‘Hamlet’ and Protestant vs Catholic Ideology

 

Shakespeare uses religious concepts in Hamlet to further the protagonist’s detection of Denmark as in immoral state. Themes such as “Purgatory” are so frequent in the text in binary opposition to Hamlet, who is repeatedly identified as coming back to Denmark from the noted ‘Reformation University’ of Wittenberg. It was this university where Luther established himself shortly after its foundation and opposed the idea of Purgatory.

There’s suggestion that Shakespeare was a covert Catholic as the play’s allusions suggest. This issue was first broached by scholars like Peter Millward (The Catholicism of Shakespeare’s Plays), as, like most Elizabethans, Shakespeare remained saturated in Catholic tradition, whatever his formal commitment. He was surrounded by people who had been Catholics, like his parents, and his mother’s whole family, the Ardens and his close friend, the Earl of Southampton. As for Wittenberg, it was a newly founded university associated closely with Luther and the play’s Protestant references are therefore quite significant. Denmark would have been perceived as Catholic and therefore decedent to the Puritan-educated Hamlet, much like Angelo reforming a corrupt Catholic Vienna in Measure for Measure. Old Hamlet appears to be largely a pre-Christian Scandinavian monarch, armed like Beowulf and committed to primitive rituals such as trial by duel: despite his hints of an impending Christianity, his call for revenge seems pagan. So, in one way, the play is also about the need for the coming of Christian pacifism to the old revenge-structured pagan culture of Scandinavia. Young Hamlet perhaps aspires to reform Denmark in two senses, first in rejecting the heroic pagan values, and secondly as a Reformation Puritan rejecting the immoral morals of incurable medieval society. Hamlet is thus a reformer against his father’s revenge culture, and also against the increasingly Machiavellian culture of old Catholic Europe, as reflected by his ambivalent uncle, a Borgia-like figure, avenging not only his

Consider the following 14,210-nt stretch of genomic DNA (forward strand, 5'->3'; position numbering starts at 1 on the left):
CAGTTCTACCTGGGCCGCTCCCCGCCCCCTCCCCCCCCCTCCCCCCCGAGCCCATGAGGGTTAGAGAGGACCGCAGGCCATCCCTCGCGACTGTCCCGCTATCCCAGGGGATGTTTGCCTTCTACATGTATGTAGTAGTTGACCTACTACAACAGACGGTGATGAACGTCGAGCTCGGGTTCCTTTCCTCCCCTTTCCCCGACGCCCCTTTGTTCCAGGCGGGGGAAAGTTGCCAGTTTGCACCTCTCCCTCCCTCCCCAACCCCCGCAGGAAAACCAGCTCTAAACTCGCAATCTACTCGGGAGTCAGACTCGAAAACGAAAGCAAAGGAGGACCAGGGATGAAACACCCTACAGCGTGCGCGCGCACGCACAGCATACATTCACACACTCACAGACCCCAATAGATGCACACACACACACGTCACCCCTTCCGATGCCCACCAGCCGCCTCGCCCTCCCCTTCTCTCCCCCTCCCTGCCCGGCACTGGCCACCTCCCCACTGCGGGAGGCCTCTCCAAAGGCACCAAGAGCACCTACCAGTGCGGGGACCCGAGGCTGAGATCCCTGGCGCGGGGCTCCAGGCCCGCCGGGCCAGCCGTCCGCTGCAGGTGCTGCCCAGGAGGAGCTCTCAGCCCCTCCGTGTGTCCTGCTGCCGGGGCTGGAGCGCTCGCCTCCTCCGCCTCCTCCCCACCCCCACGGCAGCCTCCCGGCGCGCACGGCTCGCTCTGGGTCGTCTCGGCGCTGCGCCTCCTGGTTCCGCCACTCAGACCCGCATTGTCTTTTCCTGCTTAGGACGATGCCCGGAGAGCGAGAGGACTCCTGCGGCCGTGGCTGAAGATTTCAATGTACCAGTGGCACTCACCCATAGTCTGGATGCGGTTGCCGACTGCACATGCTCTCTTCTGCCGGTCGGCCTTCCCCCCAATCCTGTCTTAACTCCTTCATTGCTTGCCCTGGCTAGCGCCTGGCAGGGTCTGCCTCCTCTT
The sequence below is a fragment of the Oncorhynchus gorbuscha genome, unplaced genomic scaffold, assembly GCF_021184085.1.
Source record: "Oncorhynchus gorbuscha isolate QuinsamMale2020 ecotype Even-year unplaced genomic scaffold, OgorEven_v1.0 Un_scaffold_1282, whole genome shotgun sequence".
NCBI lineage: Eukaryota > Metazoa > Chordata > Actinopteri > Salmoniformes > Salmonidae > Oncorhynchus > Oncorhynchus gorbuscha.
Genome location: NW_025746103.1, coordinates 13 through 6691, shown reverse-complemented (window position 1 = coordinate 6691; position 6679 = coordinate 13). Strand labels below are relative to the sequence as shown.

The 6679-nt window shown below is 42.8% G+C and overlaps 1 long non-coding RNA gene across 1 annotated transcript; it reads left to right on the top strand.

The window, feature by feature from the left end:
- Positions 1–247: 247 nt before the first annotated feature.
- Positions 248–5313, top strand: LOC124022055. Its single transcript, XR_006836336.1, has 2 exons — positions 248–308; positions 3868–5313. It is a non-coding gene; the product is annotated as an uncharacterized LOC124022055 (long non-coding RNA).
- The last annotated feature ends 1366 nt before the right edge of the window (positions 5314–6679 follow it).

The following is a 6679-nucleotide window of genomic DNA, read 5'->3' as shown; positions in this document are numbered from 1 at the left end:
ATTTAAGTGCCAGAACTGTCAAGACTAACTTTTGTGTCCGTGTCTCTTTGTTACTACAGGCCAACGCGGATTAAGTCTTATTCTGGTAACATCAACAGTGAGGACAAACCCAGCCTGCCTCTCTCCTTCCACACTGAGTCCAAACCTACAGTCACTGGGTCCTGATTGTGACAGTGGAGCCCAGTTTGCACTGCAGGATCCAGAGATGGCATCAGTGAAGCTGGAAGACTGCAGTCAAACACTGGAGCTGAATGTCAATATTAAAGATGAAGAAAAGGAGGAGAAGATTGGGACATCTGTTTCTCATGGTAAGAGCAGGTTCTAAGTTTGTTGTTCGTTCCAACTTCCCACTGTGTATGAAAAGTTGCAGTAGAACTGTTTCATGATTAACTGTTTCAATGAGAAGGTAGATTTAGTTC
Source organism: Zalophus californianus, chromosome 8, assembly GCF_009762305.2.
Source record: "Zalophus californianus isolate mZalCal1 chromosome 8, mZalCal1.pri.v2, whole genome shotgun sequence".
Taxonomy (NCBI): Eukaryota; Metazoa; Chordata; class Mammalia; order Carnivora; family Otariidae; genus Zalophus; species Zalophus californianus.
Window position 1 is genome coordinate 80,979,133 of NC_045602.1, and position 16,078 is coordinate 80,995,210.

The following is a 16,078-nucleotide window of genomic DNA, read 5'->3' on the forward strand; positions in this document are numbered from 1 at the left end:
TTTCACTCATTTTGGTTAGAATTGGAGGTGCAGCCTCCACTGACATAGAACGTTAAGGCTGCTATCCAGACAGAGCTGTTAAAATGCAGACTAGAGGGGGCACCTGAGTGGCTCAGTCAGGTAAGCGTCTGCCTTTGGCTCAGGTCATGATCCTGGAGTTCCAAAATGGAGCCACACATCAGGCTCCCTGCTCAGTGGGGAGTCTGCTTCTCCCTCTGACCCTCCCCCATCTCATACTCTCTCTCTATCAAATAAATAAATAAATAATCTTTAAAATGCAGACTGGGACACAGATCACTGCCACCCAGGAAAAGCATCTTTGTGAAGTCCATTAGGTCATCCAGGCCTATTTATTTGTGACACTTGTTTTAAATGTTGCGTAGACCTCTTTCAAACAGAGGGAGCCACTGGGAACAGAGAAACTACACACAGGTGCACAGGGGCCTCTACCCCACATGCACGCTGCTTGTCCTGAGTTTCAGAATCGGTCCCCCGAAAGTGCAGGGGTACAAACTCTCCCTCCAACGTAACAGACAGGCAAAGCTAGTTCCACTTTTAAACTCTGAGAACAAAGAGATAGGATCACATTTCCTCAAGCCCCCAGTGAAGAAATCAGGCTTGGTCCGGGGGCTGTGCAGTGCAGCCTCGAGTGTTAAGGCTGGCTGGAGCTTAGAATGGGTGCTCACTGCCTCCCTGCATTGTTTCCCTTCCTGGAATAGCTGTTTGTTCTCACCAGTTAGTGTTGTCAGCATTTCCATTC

So, in one way, the play is also about the need for the coming of Christian pacifism to the old revenge-structured pagan culture of Scandinavia. Young Hamlet perhaps aspires to reform Denmark in two senses, first in rejecting the heroic pagan values, and secondly as a Reformation Puritan rejecting the immoral morals of incurable medieval society. Hamlet is thus a reformer against his father’s revenge culture, and also against the increasingly Machiavellian culture of old Catholic Europe, as reflected by his ambivalent uncle, a Borgia-like figure, avenging not only his father but his state and religion.

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